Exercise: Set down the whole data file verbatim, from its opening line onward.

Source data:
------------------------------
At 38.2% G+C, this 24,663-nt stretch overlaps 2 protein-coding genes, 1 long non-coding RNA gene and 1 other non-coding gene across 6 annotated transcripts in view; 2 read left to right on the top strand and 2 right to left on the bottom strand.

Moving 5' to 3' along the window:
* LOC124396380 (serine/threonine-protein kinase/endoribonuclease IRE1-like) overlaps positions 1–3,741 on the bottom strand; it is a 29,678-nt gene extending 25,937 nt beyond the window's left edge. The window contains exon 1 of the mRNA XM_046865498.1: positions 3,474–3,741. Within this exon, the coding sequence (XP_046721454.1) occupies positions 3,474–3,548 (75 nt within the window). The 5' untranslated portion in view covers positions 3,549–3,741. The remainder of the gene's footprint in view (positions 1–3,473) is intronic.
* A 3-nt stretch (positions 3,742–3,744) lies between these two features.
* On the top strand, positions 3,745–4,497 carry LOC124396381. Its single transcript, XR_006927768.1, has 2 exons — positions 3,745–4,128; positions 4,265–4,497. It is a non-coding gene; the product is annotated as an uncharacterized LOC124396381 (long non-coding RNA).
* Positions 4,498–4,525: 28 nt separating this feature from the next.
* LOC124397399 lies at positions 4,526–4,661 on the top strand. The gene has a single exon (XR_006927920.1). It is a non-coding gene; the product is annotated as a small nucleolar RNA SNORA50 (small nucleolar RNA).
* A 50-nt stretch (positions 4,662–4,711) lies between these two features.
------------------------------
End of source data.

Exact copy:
At 38.2% G+C, this 24,663-nt stretch overlaps 2 protein-coding genes, 1 long non-coding RNA gene and 1 other non-coding gene across 6 annotated transcripts in view; 2 read left to right on the top strand and 2 right to left on the bottom strand.

Moving 5' to 3' along the window:
* LOC124396380 (serine/threonine-protein kinase/endoribonuclease IRE1-like) overlaps positions 1–3,741 on the bottom strand; it is a 29,678-nt gene extending 25,937 nt beyond the window's left edge. The window contains exon 1 of the mRNA XM_046865498.1: positions 3,474–3,741. Within this exon, the coding sequence (XP_046721454.1) occupies positions 3,474–3,548 (75 nt within the window). The 5' untranslated portion in view covers positions 3,549–3,741. The remainder of the gene's footprint in view (positions 1–3,473) is intronic.
* A 3-nt stretch (positions 3,742–3,744) lies between these two features.
* On the top strand, positions 3,745–4,497 carry LOC124396381. Its single transcript, XR_006927768.1, has 2 exons — positions 3,745–4,128; positions 4,265–4,497. It is a non-coding gene; the product is annotated as an uncharacterized LOC124396381 (long non-coding RNA).
* Positions 4,498–4,525: 28 nt separating this feature from the next.
* LOC124397399 lies at positions 4,526–4,661 on the top strand. The gene has a single exon (XR_006927920.1). It is a non-coding gene; the product is annotated as a small nucleolar RNA SNORA50 (small nucleolar RNA).
* A 50-nt stretch (positions 4,662–4,711) lies between these two features.